Silk Screen wood deck
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Silk Screen wood deck

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    Default Silk Screen wood deck

    I recently picked up a mini day cruiser project hull and am going to have to paint the hull. It came with the silk screen wood panels that were cleared over, i would like for these to go back in when i repaint it. Anyone ever replaced these before?

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    AKA OhOneWS6 Last Mohican's Avatar
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    Got any pics? One of the guys over on THB just recently painted a wood scheme on his ride.

    Project X


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    heres a pic of my buddys boat it is the same hull
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    Senior Member old rigger's Avatar
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    Quote Originally Posted by Toxic Tahiti View Post
    I recently picked up a mini day cruiser project hull and am going to have to paint the hull. It came with the silk screen wood panels that were cleared over, i would like for these to go back in when i repaint it. Anyone ever replaced these before?
    The wood look in your boat was achieved by first taping off the mold and leaving exposed the area you wanted the wood to show. Then the mold was cleared with clear gel (duh). Then the wood grained cloth was layed over the clear gel and the bubbles wiped away, the stuff is wafer thin. Then the color of choice, depending on which wood you were trying to duplicate, cherry, walnut and so on, would be sprayed over the paper. the tape was pulled and you continued to spray the other colors in the mold. Back every thing up with black gel and begin to glass.

    The wood grained cloth (I can't remember what the hell it's called) came in several types, the better ones were damn near impossible to see the woven pattern, cheap stuff looked like a table cloth up close.
    My buddy in Orange County still sells the stuff but now you have to work in reverse to get it to look right. If you want I can get you in touch with him.
    Last edited by old rigger; 01-30-2012 at 02:28 PM.

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    Senior Member wizard612's Avatar
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    Old rigger got it right. the original was done in the mold. If the clear only is messed up you might be able to color sand the clear and redo the clear if it's into the wood scrim you can't save it. Old school faux wood painting with a clear coat over it might be the only way. Antique car restoration painters know how to do it as alot of cars back in the 30's had painted "wood" dash panels. One painter I know who could do it but is $$$ is Tom Kelley. Can replicate any type of wood you want.

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    Quote Originally Posted by wizard612 View Post
    Can replicate any type of wood you want.
    What about morning wood?
    No matter how good she looks , someone is tired of her shit!

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    Quote Originally Posted by wizard612 View Post
    Old rigger got it right. the original was done in the mold. If the clear only is messed up you might be able to color sand the clear and redo the clear if it's into the wood scrim you can't save it. Old school faux wood painting with a clear coat over it might be the only way. Antique car restoration painters know how to do it as alot of cars back in the 30's had painted "wood" dash panels. One painter I know who could do it but is $$$ is Tom Kelley. Can replicate any type of wood you want.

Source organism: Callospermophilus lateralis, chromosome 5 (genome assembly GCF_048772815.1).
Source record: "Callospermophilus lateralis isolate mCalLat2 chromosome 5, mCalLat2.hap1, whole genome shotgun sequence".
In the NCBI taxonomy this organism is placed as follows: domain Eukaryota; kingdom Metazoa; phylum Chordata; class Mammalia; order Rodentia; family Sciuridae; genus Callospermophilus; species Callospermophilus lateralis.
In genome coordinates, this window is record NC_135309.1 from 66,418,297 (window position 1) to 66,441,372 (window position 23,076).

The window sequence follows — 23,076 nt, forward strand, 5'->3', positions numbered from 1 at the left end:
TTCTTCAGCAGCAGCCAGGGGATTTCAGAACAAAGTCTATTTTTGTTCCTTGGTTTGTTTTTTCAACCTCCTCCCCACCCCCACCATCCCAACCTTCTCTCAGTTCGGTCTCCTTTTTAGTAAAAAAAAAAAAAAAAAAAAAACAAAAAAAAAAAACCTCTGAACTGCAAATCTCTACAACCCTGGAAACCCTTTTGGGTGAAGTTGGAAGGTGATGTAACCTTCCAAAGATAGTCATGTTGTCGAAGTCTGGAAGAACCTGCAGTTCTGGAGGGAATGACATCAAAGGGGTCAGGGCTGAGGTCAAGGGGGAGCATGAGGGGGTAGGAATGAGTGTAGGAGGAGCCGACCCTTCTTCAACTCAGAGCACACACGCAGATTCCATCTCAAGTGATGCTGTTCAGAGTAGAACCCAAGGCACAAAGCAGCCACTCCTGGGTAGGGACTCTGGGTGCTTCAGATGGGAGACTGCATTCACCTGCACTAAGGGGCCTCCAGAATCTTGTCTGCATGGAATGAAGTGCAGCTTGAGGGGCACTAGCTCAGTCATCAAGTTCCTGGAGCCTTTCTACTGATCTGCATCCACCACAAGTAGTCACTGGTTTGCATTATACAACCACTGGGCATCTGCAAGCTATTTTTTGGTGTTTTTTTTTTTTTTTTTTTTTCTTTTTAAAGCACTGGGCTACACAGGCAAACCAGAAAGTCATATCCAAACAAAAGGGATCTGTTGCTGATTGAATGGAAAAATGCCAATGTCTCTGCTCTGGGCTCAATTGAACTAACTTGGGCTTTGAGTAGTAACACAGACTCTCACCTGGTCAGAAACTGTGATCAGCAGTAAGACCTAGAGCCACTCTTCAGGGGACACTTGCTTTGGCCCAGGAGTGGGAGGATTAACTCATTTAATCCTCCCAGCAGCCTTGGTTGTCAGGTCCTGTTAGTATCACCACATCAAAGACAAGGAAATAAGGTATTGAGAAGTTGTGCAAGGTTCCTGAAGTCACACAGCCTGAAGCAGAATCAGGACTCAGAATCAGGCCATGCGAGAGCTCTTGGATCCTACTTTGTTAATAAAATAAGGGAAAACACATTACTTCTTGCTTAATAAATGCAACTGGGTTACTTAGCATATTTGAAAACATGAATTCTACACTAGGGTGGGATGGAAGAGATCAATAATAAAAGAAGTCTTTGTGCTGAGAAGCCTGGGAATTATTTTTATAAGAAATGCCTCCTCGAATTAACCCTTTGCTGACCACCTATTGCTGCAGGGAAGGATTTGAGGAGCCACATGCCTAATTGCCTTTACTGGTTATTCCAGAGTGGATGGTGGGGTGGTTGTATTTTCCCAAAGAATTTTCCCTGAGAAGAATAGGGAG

The clear has bubbled up in a few places and the cloth has lost its color, but if the color is shot over the cloth maybe i can salvage whats there being is the cloth is not ripped or damaged

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    Senior Member old rigger's Avatar
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    The only thing you can do to the existing deck is lightly sand the clear, don't go through to the cloth below (the clear has burnt away after 35+ years so it's super thin now), and kiss it off with a buffer.

    Like I said, you can still buy the wood grained cloth and repair it in reverse. There's no reason to have a painter do a wood grain paint job, unless that's what you want to do. It's just a matter of removing the old material and starting over.

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    Ain't Right Racin piston in the wind's Avatar
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    Quote Originally Posted by Marcsrollin View Post
    What about morning wood?
    Ha that wood be a good name for the boat !!

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    Quote Originally Posted by old rigger View Post
    The only thing you can do to the existing deck is lightly sand the clear, don't go through to the cloth below (the clear has burnt away after 35+ years so it's super thin now), and kiss it off with a buffer.

    Like I said, you can still buy the wood grained cloth and repair it in reverse. There's no reason to have a painter do a wood grain paint job, unless that's what you want to do. It's just a matter of removing the old material and starting over.
    This sounds like the most logical way to go, thanks for the info! Would you mind pm'ing me the contact info to you buddy in Orange County
    Thanks!

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